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Inter-State Dynamics of Invention Activities, 1930-2000

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  • Catherine Co

    ()
    (University of Nebraska at Omaha)

  • John Landon-Lane

    ()
    (Rutgers University)

  • Myeong-Su Yun

    ()
    (Tulane University)

Abstract

We study the dynamics of the cross-section distribution of patents per capita for the 48 continental U.S. states from 1930 to 2000 using a discrete-state Markov chain. We test for and find evidence in favor of the (knowledge) convergence hypothesis as we find that the distribution of patents is converging to a limiting distribution that is significantly more concentrated than its initial distribution. States in the extreme are more mobile and are more likely to move to the middle than states in the middle of the cross-sectional distribution and the rate of convergence to the limiting distribution is ``slow.''

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Bibliographic Info

Paper provided by Rutgers University, Department of Economics in its series Departmental Working Papers with number 200511.

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Date of creation: 15 Nov 2005
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Handle: RePEc:rut:rutres:200511

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Keywords: Patent; US States; Convergence;

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  1. Samuel Kortum & Josh Lerner, 1997. "Stronger Protection or Technological Revolution: What is Behind the Recent Surge in Patenting?," NBER Working Papers 6204, National Bureau of Economic Research, Inc.
  2. Kenneth L. Sokoloff, 1988. "Inventive Activity in Early Industrial America: Evidence From Patent Records, 1790-1846," UCLA Economics Working Papers 499, UCLA Department of Economics.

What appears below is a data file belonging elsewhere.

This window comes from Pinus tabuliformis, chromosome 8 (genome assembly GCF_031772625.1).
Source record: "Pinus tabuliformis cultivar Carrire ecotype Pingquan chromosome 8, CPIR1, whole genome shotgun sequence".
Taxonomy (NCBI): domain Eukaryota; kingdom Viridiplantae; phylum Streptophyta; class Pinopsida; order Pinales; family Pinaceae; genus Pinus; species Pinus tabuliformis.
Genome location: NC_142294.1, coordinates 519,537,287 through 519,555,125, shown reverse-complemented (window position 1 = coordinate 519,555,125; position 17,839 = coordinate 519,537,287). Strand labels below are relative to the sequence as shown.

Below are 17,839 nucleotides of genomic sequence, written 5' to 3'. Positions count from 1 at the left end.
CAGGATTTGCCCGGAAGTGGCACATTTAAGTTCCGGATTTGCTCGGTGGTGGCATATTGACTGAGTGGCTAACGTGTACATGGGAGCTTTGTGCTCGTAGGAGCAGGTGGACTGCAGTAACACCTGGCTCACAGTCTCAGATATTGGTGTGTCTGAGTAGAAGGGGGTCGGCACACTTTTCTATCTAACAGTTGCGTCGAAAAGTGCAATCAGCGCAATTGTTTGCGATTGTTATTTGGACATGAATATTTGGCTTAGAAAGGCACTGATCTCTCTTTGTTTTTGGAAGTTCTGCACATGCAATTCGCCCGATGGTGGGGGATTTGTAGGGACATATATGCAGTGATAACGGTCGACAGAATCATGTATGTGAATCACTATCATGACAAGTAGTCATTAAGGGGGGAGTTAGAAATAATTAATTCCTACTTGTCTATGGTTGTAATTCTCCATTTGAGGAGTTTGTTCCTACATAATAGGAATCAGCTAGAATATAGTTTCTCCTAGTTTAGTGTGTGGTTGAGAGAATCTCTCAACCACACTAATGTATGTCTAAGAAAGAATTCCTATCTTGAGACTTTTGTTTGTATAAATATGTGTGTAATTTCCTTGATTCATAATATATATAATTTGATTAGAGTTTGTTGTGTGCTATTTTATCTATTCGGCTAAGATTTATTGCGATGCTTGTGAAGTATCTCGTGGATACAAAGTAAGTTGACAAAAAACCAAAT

3. Carlino, Gerald A. & Mills, Leonard O., 1993. "Are U.S. regional incomes converging? : A time series analysis," Journal of Monetary Economics, Elsevier, vol. 32(2), pages 335-346, November.
  4. Moshe Buchinsky & Jennifer Hunt, 1996. "Wage Mobility in the United States," NBER Working Papers 5455, National Bureau of Economic Research, Inc.
  5. Popp David & Juhl Ted & Johnson Daniel K.N., 2004. "Time In Purgatory: Examining the Grant Lag for U.S. Patent Applications," The B.E. Journal of Economic Analysis & Policy, De Gruyter, vol. 4(1), pages 1-45, November.
  6. Catherine Co & Mark Wohar, 2004. "Technological convergence among US regions and states," Economics of Innovation and New Technology, Taylor & Francis Journals, vol. 13(2), pages 101-126.
  7. Quah, Danny, 1993. "Galton's Fallacy and Tests of the Convergence Hypothesis," CEPR Discussion Papers 820, C.E.P.R. Discussion Papers.
  8. Audretsch, David B & Feldman, Maryann P, 1996. "R&D Spillovers and the Geography of Innovation and Production," American Economic Review, American Economic Association, vol. 86(3), pages 630-40, June.
  9. Hall, Bronwyn H & Griliches, Zvi & Hausman, Jerry A, 1986. "Patents and R and D: Is There a Lag?," International Economic Review, Department of Economics, University of Pennsylvania and Osaka University Institute of Social and Economic Research Association, vol. 27(2), pages 265-83, June.
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Cited by:
  1. Gauthier-Loiselle, Marjolaine & Hunt, Jennifer, 2009. "How Much Does Immigration Boost Innovation?," CEPR Discussion Papers 7116, C.E.P.R. Discussion Papers.

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